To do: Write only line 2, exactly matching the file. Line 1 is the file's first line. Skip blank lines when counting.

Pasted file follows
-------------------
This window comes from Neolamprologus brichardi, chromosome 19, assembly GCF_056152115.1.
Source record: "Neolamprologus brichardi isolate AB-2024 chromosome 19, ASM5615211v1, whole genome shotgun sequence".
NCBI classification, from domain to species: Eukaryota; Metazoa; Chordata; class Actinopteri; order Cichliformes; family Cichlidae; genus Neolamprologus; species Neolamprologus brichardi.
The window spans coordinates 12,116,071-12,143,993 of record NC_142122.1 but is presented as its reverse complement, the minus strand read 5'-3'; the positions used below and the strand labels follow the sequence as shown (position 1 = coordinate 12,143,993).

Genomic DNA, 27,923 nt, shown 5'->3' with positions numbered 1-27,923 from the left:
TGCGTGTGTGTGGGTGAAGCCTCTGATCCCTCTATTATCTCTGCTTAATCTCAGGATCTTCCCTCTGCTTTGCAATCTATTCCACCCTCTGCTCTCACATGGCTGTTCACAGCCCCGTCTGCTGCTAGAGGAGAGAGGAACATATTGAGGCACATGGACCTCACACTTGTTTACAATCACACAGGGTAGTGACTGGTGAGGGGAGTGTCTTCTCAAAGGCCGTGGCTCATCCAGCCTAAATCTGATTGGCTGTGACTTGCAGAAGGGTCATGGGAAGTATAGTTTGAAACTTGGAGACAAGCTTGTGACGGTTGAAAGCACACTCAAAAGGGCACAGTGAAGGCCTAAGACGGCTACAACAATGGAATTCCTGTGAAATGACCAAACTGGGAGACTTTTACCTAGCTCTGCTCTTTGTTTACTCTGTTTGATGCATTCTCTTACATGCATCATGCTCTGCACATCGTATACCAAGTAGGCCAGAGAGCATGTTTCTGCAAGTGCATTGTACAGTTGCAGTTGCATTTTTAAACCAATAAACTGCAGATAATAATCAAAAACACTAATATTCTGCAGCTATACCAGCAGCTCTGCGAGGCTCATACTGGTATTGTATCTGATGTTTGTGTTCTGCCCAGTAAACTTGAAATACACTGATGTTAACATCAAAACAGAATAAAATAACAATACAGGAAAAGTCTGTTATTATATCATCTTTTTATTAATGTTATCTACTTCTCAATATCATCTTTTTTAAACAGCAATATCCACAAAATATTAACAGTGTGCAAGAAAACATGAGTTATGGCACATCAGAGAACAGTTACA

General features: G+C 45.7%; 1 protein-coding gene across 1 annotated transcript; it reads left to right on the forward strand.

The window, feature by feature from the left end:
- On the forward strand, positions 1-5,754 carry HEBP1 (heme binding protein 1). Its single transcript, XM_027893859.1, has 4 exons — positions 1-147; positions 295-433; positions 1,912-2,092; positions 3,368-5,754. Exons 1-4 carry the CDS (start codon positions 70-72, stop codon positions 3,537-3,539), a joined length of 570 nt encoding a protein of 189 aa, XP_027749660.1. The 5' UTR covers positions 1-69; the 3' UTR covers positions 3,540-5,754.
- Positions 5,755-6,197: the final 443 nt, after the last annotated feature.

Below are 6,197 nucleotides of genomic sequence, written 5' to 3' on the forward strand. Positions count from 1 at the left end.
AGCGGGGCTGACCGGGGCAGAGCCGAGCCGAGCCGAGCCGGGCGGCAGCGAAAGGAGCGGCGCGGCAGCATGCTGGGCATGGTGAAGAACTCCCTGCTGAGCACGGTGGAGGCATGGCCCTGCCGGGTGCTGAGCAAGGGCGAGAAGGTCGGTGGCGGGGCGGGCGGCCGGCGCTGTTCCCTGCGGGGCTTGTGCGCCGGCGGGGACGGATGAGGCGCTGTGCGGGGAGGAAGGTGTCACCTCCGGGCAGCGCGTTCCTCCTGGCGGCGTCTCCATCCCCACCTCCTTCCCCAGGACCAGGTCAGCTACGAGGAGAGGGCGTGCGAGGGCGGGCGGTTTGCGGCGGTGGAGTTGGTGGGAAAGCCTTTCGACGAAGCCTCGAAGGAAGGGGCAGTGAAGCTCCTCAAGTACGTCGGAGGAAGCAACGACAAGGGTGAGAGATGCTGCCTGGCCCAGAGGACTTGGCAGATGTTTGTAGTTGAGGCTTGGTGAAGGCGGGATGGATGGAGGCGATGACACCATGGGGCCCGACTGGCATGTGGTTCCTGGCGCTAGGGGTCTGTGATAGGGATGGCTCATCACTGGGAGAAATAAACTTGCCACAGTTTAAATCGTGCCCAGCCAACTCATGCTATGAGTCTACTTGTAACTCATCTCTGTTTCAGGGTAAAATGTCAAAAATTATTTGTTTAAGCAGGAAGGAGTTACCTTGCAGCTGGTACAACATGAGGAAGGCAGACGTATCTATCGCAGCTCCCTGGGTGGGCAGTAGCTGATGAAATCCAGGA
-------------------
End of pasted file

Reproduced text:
Source record: "Neolamprologus brichardi isolate AB-2024 chromosome 19, ASM5615211v1, whole genome shotgun sequence".